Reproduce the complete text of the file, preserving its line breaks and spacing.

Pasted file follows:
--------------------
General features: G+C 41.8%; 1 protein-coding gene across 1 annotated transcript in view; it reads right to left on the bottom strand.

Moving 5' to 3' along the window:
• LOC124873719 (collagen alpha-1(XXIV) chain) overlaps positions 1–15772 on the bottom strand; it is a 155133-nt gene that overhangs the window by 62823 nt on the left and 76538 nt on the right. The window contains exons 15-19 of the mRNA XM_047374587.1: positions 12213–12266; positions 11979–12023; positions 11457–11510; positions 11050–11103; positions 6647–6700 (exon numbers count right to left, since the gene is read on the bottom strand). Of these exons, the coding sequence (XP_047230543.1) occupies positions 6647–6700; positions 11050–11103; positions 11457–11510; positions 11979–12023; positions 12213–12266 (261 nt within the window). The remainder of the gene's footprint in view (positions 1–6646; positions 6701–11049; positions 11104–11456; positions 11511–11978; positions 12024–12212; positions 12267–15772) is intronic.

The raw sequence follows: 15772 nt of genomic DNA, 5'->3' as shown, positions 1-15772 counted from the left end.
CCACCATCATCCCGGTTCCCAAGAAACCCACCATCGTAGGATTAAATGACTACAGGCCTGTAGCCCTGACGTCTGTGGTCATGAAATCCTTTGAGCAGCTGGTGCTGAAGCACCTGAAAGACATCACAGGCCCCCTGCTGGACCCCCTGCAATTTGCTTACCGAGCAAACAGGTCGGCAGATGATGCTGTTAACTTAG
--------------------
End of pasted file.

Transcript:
General features: G+C 41.8%; 1 protein-coding gene across 1 annotated transcript in view; it reads right to left on the bottom strand.

Moving 5' to 3' along the window:
• LOC124873719 (collagen alpha-1(XXIV) chain) overlaps positions 1–15772 on the bottom strand; it is a 155133-nt gene that overhangs the window by 62823 nt on the left and 76538 nt on the right. The window contains exons 15-19 of the mRNA XM_047374587.1: positions 12213–12266; positions 11979–12023; positions 11457–11510; positions 11050–11103; positions 6647–6700 (exon numbers count right to left, since the gene is read on the bottom strand). Of these exons, the coding sequence (XP_047230543.1) occupies positions 6647–6700; positions 11050–11103; positions 11457–11510; positions 11979–12023; positions 12213–12266 (261 nt within the window). The remainder of the gene's footprint in view (positions 1–6646; positions 6701–11049; positions 11104–11456; positions 11511–11978; positions 12024–12212; positions 12267–15772) is intronic.

The raw sequence follows: 15772 nt of genomic DNA, 5'->3' as shown, positions 1-15772 counted from the left end.
CCACCATCATCCCGGTTCCCAAGAAACCCACCATCGTAGGATTAAATGACTACAGGCCTGTAGCCCTGACGTCTGTGGTCATGAAATCCTTTGAGCAGCTGGTGCTGAAGCACCTGAAAGACATCACAGGCCCCCTGCTGGACCCCCTGCAATTTGCTTACCGAGCAAACAGGTCGGCAGATGATGCTGTTAACTTAG